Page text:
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Diplomatic History?

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  • Diplomatic History?


    I am wondering if anybody know a couple of good books on the history of diplomacy? I am curious on how the art of diplomacy has evolved over centuries of political wrangling and warmonging.

    I know that in days of Rome Empire, the envories always risked death if sent to give ultimatiums or bad news to certain kings, simply, because there were no concepts of diplomatic immunity. The Mongols are known to kill messengers if given bad news.

    I think the concept of diplomacy began to evolve during the Reinassaince era, especially in Italian city-states, this was done in correlation to evoluation of nationalism and state-oriented foreign policy rather than those of a king. The concept of embassy was new and evolved from that point.

    I'm a bit weak on diplomatic history.

    The one thing I am most interested is in how failures of diplomacy often led to war, especially during the World War One. Due to various secret alliances and ethnic pledges, this often led to real genuine misunderstoodings.

    Russians supported Serbs, because they were closely linked by their Slavic heritage, and needed somebody close to Adrian Sea, where Russians would gain valuable naval ports for their merchant and war fleets. Germany supported Austria-Hungary, because of their close historic ties, plus, Austria was just south of Germany, and a great buffer to any attack from south. France supported Russians because of their usual fears of a German aggressive expansionist policy -- French never forgave the Germans for invading France in 1870 -- lasting six weeks (I think).

    Privately, Germany didn't want a war with Serbs, but Austria-Hungary had no choice because it was made up of various ethnic groups kept under lids, any partition of Serb provinces would be a serious hindrance to Austria-Hungary's power. Germany promised Austria their troops and political support....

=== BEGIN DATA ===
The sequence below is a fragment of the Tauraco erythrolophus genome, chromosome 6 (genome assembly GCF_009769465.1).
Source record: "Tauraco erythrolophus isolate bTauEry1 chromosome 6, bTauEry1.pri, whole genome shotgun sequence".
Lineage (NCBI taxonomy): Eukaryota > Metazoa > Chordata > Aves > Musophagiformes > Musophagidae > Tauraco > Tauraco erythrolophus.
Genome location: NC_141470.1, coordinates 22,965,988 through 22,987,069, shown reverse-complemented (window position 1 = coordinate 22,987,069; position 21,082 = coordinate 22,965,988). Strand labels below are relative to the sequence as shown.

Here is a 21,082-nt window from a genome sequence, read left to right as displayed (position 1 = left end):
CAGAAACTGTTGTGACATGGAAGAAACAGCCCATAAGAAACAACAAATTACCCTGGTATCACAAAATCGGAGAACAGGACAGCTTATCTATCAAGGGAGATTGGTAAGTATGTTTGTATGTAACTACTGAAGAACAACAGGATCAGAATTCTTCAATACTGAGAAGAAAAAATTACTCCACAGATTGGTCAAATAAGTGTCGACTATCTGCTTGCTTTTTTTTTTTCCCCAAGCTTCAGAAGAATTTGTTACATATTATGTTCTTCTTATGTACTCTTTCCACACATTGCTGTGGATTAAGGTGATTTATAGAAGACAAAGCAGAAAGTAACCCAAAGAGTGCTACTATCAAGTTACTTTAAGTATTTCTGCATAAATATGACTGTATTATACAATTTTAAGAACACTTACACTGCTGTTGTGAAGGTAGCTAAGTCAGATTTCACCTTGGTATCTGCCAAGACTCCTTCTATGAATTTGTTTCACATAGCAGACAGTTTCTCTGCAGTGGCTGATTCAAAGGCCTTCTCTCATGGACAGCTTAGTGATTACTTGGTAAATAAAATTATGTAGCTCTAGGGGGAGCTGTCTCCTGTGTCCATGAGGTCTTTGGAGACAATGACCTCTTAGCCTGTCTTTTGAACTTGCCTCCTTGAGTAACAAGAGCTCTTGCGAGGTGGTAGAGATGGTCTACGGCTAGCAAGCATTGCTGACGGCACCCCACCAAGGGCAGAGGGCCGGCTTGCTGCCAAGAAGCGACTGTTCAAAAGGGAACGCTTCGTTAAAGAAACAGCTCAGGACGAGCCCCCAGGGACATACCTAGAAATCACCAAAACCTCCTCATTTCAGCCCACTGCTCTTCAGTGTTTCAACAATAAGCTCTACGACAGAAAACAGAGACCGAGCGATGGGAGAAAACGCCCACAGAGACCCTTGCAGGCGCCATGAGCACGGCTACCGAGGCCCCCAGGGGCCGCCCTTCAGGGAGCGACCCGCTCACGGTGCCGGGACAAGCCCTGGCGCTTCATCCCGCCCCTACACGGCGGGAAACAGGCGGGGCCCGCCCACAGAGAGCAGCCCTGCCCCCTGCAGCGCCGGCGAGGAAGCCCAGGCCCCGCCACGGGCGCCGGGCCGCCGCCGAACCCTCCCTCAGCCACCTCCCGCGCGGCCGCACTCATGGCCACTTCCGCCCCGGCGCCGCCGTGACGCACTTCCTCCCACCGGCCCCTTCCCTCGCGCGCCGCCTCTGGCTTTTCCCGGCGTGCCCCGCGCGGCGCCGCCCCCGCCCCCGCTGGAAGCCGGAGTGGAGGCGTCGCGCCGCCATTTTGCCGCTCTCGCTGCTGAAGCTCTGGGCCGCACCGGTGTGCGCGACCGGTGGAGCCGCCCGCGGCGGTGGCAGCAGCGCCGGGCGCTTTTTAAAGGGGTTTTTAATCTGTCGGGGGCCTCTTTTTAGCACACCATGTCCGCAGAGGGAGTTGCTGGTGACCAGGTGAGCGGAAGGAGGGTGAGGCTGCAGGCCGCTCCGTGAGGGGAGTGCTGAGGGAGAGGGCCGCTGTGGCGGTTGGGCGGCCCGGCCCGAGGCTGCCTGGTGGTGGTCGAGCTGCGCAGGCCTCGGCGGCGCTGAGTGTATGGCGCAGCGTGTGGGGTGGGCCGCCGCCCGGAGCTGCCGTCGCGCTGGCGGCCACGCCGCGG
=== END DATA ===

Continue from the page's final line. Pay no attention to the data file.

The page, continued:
To make a long story short, basically, everybody bluffed each other, and unfortunately, nobody took the bait, they simply upped the stakes, by calling for a general mobilization. Russians were partially responsible for this because before this, none of countries mobilized their armies --- but Russians went and did this --- this led to Germany's fears of a Russian attack, had no choice in mobilizing its army. From there, everything went to hell.

    Austria-Hungary jumped on bandwagon, and it was just a disastrous ending for all of the countries involved. No one really understood why they went to war.

    Now, you can clearly see how interesting diplomatic history can get. Most of it is boring and mundane, but for many events like this, diplomacy can be just exciting as studying wars.

    So anybody know good books?

    Major James Holden, Georgia Badgers Militia of Rainbow Regiment, American Civil War

    "Aim small, miss small."

  • #2
    "Diplomacy" by Henry Kissinger is a great book that discusses foriegn policy through the ages.

    You can pick it up at
    "As soon as men decide that all means are permitted to fight an evil, then their good becomes indistinguishable from the evil that they set out to destroy."-Christopher Dawson - The Judgement of Nations, 1942


    • #3
      Originally posted by Deltapooh
      "Diplomacy" by Henry Kissinger is a great book that discusses foriegn policy through the ages.

      You can pick it up at
      I recently purchased this book, but haven't started reading. Is it reasonably objective?


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